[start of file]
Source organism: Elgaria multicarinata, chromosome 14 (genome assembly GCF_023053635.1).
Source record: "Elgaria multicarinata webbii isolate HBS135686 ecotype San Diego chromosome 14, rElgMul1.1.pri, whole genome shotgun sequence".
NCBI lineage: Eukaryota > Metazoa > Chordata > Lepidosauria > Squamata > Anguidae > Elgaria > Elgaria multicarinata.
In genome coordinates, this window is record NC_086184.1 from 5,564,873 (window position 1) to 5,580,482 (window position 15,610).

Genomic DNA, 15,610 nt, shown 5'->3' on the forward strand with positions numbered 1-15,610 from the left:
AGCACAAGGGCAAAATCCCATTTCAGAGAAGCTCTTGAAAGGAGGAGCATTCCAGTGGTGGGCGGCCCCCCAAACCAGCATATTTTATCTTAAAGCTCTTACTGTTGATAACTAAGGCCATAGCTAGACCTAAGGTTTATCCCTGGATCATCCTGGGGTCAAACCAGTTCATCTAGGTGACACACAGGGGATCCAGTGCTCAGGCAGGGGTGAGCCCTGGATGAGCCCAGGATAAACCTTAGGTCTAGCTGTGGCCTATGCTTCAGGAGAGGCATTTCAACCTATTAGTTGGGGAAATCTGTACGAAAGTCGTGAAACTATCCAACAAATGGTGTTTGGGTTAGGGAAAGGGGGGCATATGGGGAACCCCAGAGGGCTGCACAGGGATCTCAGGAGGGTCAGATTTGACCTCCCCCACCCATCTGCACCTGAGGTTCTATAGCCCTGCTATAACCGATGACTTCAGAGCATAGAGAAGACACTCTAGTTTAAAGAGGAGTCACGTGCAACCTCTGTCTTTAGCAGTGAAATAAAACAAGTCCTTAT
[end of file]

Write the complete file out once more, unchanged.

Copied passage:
Source organism: Elgaria multicarinata, chromosome 14 (genome assembly GCF_023053635.1).
Source record: "Elgaria multicarinata webbii isolate HBS135686 ecotype San Diego chromosome 14, rElgMul1.1.pri, whole genome shotgun sequence".
NCBI lineage: Eukaryota > Metazoa > Chordata > Lepidosauria > Squamata > Anguidae > Elgaria > Elgaria multicarinata.
In genome coordinates, this window is record NC_086184.1 from 5,564,873 (window position 1) to 5,580,482 (window position 15,610).

Genomic DNA, 15,610 nt, shown 5'->3' on the forward strand with positions numbered 1-15,610 from the left:
AGCACAAGGGCAAAATCCCATTTCAGAGAAGCTCTTGAAAGGAGGAGCATTCCAGTGGTGGGCGGCCCCCCAAACCAGCATATTTTATCTTAAAGCTCTTACTGTTGATAACTAAGGCCATAGCTAGACCTAAGGTTTATCCCTGGATCATCCTGGGGTCAAACCAGTTCATCTAGGTGACACACAGGGGATCCAGTGCTCAGGCAGGGGTGAGCCCTGGATGAGCCCAGGATAAACCTTAGGTCTAGCTGTGGCCTATGCTTCAGGAGAGGCATTTCAACCTATTAGTTGGGGAAATCTGTACGAAAGTCGTGAAACTATCCAACAAATGGTGTTTGGGTTAGGGAAAGGGGGGCATATGGGGAACCCCAGAGGGCTGCACAGGGATCTCAGGAGGGTCAGATTTGACCTCCCCCACCCATCTGCACCTGAGGTTCTATAGCCCTGCTATAACCGATGACTTCAGAGCATAGAGAAGACACTCTAGTTTAAAGAGGAGTCACGTGCAACCTCTGTCTTTAGCAGTGAAATAAAACAAGTCCTTAT